The Heart of Perfection by Colleen Carrol Campbell 

“I am loved by a God whose longing for me is as ardent as it is infinite.” 

Do you suffer from spiritual perfectionism? An intense desire to be so good that it hijacks your ego and makes you resent your littleness? Maybe it turns you to fear or a belief that God doesn’t love you. Sometimes, our sense of spiritual perfectionism drives us to something perhaps more insidious: spiritual smugness or spiritual pride. 

Campbell navigates us through an often unaddressed trial of spiritual perfectionism. Along the way she introduces us to saints who also struggled with similar trials, and slowly but beautifully she helps you trade in your idea of perfection for God’s. 

No Turning Back: A Witness to Mercy by Fr. Donald Calloway 

“The truth hurts sometimes. If we are going to be taught by God, the fisherman, we first need to be captured by Him. And His hook is going to have a bite. Of course, it’s going to hurt. The truth hurts when we are sinners and when we acknowledge we are not surrendering to the truth.”

In this breathtaking book, Fr. Calloway shares his conversion to Catholicism, which is almost more dramatic than the story of St. Paul. He explains how at a very young age he became a thief and addict. As a young teenager, he was kicked out of Japan, and that is not the worst of it. However, God’s grace can pierce through the most hardened of hearts, and that is exactly what happens. This is a beautiful testimony to the grace of God, hope, and Mary’s unending motherly love. 

Persuasion by Jane Austen 

Persuasion is Austen’s tender masterpiece. It seems that the novel is finally getting its due, as it is being turned into not one, but two film adaptations. Heaven knows if they’ll be any good (hopefully better than Pride and Prejudice 2005 and most of the Emma adaptations). Fingers crossed, but until then, if you haven’t read it, make sure you do. It is the story of Anne Elliot, who is too old to be desirable (27 years old!). Her family has fallen on difficult times, and her life seems rather bleak. When she was 19 she was persuaded to end her relationship with Mr. Wentworth, and is now on the road to spinsterhood. Wentworth reenters the scene, now Captain Wentworth, just in time to re-break Anne’s heart as he is fawned over by all the eligible young ladies. Touching and poignant, this story that examines love past the emotional fluff and puppy-love days, is worth reading time and time again.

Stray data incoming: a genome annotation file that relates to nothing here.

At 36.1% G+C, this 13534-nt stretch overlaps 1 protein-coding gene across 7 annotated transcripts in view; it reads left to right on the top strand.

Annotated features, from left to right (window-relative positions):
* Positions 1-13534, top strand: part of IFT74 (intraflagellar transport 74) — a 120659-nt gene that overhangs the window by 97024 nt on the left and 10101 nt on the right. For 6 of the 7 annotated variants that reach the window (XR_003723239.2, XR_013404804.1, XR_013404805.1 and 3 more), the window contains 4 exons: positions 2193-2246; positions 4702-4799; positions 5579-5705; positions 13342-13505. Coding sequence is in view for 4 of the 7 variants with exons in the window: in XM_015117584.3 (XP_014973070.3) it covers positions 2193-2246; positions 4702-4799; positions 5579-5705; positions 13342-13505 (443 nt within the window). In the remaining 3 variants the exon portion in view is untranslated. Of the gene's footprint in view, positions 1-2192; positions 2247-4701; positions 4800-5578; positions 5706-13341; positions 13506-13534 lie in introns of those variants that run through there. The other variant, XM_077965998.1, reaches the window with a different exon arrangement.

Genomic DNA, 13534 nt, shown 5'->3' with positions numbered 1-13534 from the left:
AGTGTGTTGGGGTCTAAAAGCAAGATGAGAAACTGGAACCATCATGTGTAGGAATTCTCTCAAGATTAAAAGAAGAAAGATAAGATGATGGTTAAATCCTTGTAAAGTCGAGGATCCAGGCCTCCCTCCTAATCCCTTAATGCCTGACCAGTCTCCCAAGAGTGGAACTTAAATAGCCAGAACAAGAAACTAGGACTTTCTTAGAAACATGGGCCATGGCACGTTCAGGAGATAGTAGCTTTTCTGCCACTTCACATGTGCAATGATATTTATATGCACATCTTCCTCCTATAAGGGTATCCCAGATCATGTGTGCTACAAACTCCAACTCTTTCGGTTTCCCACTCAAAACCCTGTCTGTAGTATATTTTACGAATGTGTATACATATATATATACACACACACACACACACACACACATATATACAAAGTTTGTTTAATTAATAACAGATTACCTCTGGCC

Anne of Green Gables by L.M. Montgomery 

“Dear old world’, she murmured, ‘you are very lovely, and I am glad to be alive in you.”

Hopefully you had the joy of reading about spunky Anne in your childhood, but I don’t think there ever is a point when you outgrow the tales of Anne Shirly. Perhaps one of the sweetest bildungsroman of a young, imaginative orphan blossoming into her womanhood. 

Cheers to a joyful summer of reading!

By Ann Burns

Ann H. Burns is a graduate of Christendom College, as well as the founder of The Feminine Project, a Catholic organization dedicated to restoring authentic femininity through faith, friendship, and cultivating the mind. She currently lives in Pennsylvania with her wonderful husband Ed. You can find out more about the Feminine Project at or join their community at where women can connect virtually and in person, build community, partake in classes, attend fun events, all while exploring and promoting our true God-given femininity.